Hyperthyroidism in Cats: Methimazole as a Treatment Option
Hyperthyroidism is a very common disease in cats, most commonly affecting middle-aged to older cats.
Symptoms and Diagnosis of Hyperthyroidism in Cats
Hyperthyroidism is caused when an enlarged thyroid gland (located in a cat’s neck) is producing an excess of thyroid hormones (T3 and T4). When produced properly thyroid hormones help regulate and control normal bodily function. When produced in excess, these hormones can cause many problems.
Weight loss and increased appetite are among the most common symptoms of hyperthyroidism. Affected cats may experience increased thirst and urination as the disease progresses. Hyperthyroidism may also cause vomiting, diarrhea, hyperactivity, unkempt appearance and increased shredding.
Veterinarians presented with a cat exhibiting these symptoms may likely start with a physical exam of the cat, including palpating the cat’s neck to check for an enlarged thyroid gland. A definitive diagnosis of hyperthyroidism may be made based on results from a simple blood test that shows elevated T4 levels in the bloodstream, but veterinarian’s may choose to run additional blood work, chemistry tests to evaluate other bodily functions, electrolyte tests, urinalysis to evaluate kidney function, and others based on the cat’s age and overall health.
Treatment Options for Hyperthyroidism: Medication (Methimazole), Radioactive Iodine Therapy, Surgery and Diet
Treatment for hyperthyroidism in cats is relatively straightforward, with four main approaches; administration of medication (Methimazole), radioactive iodine therapy, surgery and dietary therapy.
The most common approach is generally medication. Many veterinarians prescribe Methimazole which will help reduce the production of the cat’s thyroid hormone. Methimazole does not however, reduce the size of the cat’s thyroid; it just disrupts the production of the hormone itself. Methimazole is readily available from veterinary specific pharmacies and is relatively inexpensive. Methimazole has long been administered orally in a pill form, but has more recently been accepted in flavored liquid or chew form, as well as in a non-oral, transdermal gel that is applied directly to the cat’s skin. Regardless of form, hyperthroid cats will need to be monitored regularly to ensure efficacy and correct dosage.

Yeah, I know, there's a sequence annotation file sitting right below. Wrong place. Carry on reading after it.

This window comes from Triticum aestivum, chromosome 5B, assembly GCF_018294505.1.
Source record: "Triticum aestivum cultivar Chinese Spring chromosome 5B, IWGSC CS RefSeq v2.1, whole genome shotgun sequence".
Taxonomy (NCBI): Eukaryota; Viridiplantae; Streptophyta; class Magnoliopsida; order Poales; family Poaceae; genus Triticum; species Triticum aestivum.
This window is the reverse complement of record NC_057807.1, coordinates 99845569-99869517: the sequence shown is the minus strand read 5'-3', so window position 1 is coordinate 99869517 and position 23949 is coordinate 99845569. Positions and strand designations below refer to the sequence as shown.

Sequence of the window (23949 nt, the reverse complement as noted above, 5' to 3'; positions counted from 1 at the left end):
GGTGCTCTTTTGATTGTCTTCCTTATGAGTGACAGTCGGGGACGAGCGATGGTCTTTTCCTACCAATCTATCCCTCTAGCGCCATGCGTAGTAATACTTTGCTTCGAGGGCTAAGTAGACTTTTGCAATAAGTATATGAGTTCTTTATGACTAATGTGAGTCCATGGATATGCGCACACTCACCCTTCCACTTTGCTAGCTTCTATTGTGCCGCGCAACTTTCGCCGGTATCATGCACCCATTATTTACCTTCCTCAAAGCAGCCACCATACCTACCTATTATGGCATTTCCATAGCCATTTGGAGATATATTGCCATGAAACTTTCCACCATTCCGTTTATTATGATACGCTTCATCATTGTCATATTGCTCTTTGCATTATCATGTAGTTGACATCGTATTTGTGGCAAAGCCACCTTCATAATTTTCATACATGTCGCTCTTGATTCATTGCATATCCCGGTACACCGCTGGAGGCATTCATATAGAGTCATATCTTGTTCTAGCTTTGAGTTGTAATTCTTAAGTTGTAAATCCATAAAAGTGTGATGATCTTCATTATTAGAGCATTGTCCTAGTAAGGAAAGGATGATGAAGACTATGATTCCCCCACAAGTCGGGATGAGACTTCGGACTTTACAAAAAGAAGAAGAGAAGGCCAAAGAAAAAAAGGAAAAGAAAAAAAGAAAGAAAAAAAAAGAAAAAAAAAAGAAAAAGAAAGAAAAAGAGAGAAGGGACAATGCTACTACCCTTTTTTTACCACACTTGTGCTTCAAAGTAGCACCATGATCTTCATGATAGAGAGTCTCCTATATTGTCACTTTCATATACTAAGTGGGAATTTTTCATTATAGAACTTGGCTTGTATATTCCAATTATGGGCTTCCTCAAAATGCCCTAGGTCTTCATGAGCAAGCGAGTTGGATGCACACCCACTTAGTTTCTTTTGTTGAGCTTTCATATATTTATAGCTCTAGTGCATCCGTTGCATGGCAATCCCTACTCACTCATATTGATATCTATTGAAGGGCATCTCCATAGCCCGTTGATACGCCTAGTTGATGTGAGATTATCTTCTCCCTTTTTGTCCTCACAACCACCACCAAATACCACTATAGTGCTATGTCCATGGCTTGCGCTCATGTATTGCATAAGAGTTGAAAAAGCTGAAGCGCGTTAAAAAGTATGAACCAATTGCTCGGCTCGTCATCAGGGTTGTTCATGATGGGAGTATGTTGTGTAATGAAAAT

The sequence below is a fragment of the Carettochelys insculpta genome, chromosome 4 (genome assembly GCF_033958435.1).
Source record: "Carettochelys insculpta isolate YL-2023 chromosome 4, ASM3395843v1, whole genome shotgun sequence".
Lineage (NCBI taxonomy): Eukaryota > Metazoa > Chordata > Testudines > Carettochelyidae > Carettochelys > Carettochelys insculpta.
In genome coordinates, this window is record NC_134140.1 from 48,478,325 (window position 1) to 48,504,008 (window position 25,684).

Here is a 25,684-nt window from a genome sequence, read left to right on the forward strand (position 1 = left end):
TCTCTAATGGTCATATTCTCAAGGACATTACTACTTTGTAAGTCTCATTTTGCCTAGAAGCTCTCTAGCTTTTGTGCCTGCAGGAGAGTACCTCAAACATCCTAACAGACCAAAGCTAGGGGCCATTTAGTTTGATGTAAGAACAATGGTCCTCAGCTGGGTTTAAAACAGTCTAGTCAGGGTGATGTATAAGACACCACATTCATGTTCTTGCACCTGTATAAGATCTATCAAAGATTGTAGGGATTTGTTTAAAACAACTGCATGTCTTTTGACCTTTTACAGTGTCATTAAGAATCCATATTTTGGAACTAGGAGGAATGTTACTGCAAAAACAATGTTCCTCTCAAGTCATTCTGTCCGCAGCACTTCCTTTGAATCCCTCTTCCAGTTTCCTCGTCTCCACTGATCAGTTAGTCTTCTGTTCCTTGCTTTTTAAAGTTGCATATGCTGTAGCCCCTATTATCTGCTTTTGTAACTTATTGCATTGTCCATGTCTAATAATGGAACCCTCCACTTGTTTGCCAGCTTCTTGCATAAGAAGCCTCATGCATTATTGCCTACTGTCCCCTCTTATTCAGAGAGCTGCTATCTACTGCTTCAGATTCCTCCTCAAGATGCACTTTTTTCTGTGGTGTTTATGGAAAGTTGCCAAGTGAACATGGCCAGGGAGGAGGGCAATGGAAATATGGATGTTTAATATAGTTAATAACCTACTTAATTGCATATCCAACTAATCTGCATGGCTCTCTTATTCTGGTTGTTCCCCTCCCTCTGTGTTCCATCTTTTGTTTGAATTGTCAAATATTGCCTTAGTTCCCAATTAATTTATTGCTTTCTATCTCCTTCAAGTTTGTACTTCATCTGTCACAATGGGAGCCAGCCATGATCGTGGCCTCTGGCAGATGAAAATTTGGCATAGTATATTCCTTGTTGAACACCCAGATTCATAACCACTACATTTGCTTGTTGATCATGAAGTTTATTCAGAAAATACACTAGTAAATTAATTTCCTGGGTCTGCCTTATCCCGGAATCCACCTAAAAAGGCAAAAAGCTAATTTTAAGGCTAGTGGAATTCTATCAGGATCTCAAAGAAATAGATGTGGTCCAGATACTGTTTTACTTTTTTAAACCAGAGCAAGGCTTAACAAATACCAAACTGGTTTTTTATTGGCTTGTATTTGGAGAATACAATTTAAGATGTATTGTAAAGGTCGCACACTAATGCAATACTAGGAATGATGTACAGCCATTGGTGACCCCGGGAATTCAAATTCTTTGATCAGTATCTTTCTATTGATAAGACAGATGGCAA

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Radioactive iodine therapy is considered a safe and effective way to treat Hyperthyroidism, offering a permanent cure. Radioactive iodine, administered by injection is absorbed into the bloodstream and destroys the abnormal thyroid tissue. This specialized treatment is only performed in specialized, licensed facilities and does require hospitalization for the cat until radiation levels have fallen to within acceptable limits. Because of the specialization of treatment and the consequential hospitalization this treatment method can be cost prohibitive.
Surgical removal of the growth(s) of the thyroid gland is also a treatment option in some cases. This surgery requires general anesthesia, which may be an additional risk for older cats. A veterinarian can evaluate whether or not this is a viable option.
The last treatment option is still being evaluated. However, certain case studies suggest that in some hyperthyroid cats, limiting the amount of iodine in the diet may be helpful. There are some concerns about the effects of long-term iodine restrictions in cats, so research is ongoing.
Prognosis of Hyperthyroidism in Cats
Cats can still maintain a good quality of life after being diagnosed with Hyperthyroidism, with appropriate care. It is still unclear as to what exactly causes hyperthyroidism, so prevention is difficult. With regular veterinary well-checks and preventative blood work, veterinarians and pet owners can usually spot the symptoms early and with early diagnosis and treatment, cats can generally avoid secondary problems such as heart disease and high blood pressure. For more information on Hyperthyroidism talk to your veterinarian as they are your best partner in the health of your individual cat.
This information was adapted from information from the following sites: